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Women’s reproductive organs maintain their anatomic position in the pelvis through an intricate network of support structures, including connective tissues, ligaments, and muscles. 

Pelvic organ prolapse (POP) results when 1 or more of these support structures are compromised due to childbirth, aging, and/or increased intra-abdominal pressure. The following 1 demonstrates different risk factors which result in POP.  

PMCF activities


Risk factors resulting in pelvic organ prolapse

As a result, the vagina descends, and normal pelvic function may be lost to a variable extent. Routine gynaecological examination can detect a vaginal bulge in approximately 50% of patients. However, POP is only symptomatic in 3% to 6% of women, with the most common symptom being a sensation of vaginal bulging. POP is one of several pelvic floor disorders. These often coexist, and their symptoms overlap. 

As a consequence, clinical assessment for POP also includes screening for urinary, vaginal, or bowel dysfunction, including sexual dysfunction and pain. Although POP treatments can occasionally correct other pelvic symptoms, they may also exacerbate them. For example, stress urinary incontinence can be unmasked after surgery for POP. Other pelvic floor disorders and possible effects on them warrant discussion with patients seeking care for POP.  

Types of prolapse include: 

Vaginal Vault prolapse


Vaginal Vault prolapse



Uterine and vaginal vault prolapse
(the prolapse happen because the broken uteroscral ligament)

Anterior vaginal wall prolapse (i.e., cystocoele (bladder descends), see Figure 3, urethrocoele 

(urethra descends), paravaginal defect (pelvic fascia defect)


Sketch anterior wall prolapse (picture is downloaded from IUGA)

Posterior vaginal wall prolapse (i.e., enterocoele (smallbowel descends), rectocoele (rectum descends), see Figure 4, perineal deficiency).


Sketch of posterior vaginal wall prolapse
(picture downloaded from IUGA)

Since the introduction of polypropylene mesh in the middle of the 20th century, many mesh materials and configurations for specific surgical procedures have been developed.

Surgical mesh may be used for repair of diaphragmatic hernias, urinary incontinence in women (female slings), genitourinary prolapse (vaginal mesh and sacrocolpopexy), rectal prolapse (rectopexy), and postprostatectomy male urinary incontinence (male slings).


Sacrocolpopexy: Y-shaped piece of mesh is placed over the top of the vagina and down upper anterior and posterior walls of the vagina and then the other end is attached to a ligament on the sacrum

Figure 5 Photograph shows sacrocolpopexy polypropylene mesh with the Y configuration.  

Women with prolapse commonly have a variety of pelvic floor symptoms. Symptoms of prolapse include pelvic heaviness; a bulge, lump, or protrusion coming down from the vagina; a dragging sensation in the vagina; and backache. Symptoms of bladder, bowel, or sexual dysfunction are frequently present. For example, women may need to reduce the prolapse by using their fingers to push the prolapse up to facilitate urinary voiding or defecation.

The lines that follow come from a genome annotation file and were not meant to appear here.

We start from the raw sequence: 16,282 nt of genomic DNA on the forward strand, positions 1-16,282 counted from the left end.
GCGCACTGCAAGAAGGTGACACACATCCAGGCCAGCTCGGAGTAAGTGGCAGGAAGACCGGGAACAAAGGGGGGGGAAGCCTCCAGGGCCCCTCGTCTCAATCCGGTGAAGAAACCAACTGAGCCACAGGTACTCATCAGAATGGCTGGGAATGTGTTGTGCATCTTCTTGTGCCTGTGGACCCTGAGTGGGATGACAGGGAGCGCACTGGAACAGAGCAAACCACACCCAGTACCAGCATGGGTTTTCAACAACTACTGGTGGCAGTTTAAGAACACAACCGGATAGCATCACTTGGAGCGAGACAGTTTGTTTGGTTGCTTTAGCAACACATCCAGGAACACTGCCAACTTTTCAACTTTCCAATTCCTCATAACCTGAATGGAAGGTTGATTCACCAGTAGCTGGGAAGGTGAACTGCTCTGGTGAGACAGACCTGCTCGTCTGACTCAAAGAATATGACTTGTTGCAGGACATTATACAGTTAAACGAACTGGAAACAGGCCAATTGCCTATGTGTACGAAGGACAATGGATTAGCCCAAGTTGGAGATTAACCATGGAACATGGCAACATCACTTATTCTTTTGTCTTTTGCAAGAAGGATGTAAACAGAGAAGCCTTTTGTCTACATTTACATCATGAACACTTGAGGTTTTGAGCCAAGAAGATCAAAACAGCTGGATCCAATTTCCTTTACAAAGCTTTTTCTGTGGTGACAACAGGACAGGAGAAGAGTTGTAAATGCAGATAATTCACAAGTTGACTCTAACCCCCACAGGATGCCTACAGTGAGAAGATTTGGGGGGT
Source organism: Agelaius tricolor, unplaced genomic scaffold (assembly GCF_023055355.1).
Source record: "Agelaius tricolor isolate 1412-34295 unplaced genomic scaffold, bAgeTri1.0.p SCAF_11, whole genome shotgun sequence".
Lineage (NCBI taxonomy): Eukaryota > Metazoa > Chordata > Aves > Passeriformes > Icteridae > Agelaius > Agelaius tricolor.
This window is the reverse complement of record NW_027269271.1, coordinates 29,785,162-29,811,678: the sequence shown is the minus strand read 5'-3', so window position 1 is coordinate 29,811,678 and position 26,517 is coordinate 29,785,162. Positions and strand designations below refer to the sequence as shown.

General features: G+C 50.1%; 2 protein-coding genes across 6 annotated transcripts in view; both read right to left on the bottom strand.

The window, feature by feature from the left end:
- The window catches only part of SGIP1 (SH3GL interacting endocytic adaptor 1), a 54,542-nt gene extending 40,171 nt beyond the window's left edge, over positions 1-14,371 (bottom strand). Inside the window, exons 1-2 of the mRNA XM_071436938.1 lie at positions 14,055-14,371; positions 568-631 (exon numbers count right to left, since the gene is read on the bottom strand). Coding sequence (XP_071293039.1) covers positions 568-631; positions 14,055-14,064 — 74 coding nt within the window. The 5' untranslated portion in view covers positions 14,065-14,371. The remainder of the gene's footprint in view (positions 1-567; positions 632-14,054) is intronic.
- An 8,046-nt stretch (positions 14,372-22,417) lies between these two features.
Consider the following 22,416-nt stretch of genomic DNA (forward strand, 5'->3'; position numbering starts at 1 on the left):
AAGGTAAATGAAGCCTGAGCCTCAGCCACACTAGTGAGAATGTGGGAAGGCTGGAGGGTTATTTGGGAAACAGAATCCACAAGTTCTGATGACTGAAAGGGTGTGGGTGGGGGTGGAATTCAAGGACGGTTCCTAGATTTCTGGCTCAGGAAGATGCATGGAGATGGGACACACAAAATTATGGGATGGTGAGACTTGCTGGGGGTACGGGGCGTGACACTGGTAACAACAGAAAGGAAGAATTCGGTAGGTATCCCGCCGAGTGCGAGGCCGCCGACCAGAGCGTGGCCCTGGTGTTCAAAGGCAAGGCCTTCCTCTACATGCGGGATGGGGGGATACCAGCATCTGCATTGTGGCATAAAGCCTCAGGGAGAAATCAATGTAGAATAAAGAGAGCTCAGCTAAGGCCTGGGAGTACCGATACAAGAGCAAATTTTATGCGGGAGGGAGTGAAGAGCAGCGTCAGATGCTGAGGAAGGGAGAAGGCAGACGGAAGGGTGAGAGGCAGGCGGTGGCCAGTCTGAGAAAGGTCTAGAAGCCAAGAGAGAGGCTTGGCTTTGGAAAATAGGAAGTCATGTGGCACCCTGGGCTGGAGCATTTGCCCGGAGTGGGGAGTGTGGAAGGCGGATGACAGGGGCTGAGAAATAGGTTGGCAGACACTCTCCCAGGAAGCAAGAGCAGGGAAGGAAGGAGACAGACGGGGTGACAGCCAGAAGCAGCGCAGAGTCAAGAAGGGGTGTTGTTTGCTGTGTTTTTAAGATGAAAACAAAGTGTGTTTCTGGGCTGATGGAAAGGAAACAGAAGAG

These symptoms may be directly related to the prolapsed organ, for example, poor urinary stream when a cystocoele is present, or obstructed defecation when a rectocele is present. They may also be independent of the prolapse, for example, symptoms of overactive bladder when a cystocoele is present.

Clinical trial standard endpoints

ECELVAR MEDTECH can help the sponsor to define the clinical trial
endpoints and identify the clinical centres.

Examples of measures for success based on case studies:

Anatomy (correction of prolapse on physical examination)

The need for eventual reoperation or pessary device (recurrence of prolapse).

The objective success is based on the anatomy, which uses the pelvic organ prolapse-quantification (POP-Q) system1.

Case study: surgical mesh for POP - class III medical device

The medical device: The medical devices is a surgical mesh intended for:  Pelvic Organ Prolapse: Cystocele, hysterocele, and/or Rectocele  

Problem: As shown by the Clinical Evaluation Report, intended claims on clinical safety and performance are not sufficiently supported by existing clinical evidence. To maintain a “implant “in the European market and obtain the renewal of the reimbursement statue in France, the sponsor has to conduct a PMCF study to generate sufficient clinical data in accordance with “Chapter VI – Clinical Evaluation and Clinical Investigations, specifically sections 62 – 82”. As well as ISO 14155:2020.


As with many surgeries performed with the goal of alleviating a patient’s symptoms and improving quality of life, there exists a dichotomy in the definition of success after surgery for Pelvic Organ Prolapse. ECLEVAR MEDTECH collected in France Real world evidence study to gather long-term clinical follow-up data. ECLEVAR was responsible on drafting the clinical evaluation process for the client.

Objective measures for success was based upon: 

Anatomy (correction of prolapse on physical examination)  

The need for eventual reoperation or pessary device (recurrence of prolapse). 

Subjective assessment include:

Patient self- reported degree of bother, presence or absence of a bulge, level of activity, dyspareunia, quality of life and/or overall satisfaction

Meet our experienced UROLOGY team



Professor of Urology in Montpellier University, Chairman of the urology and andrology department. in CHU de Nimes.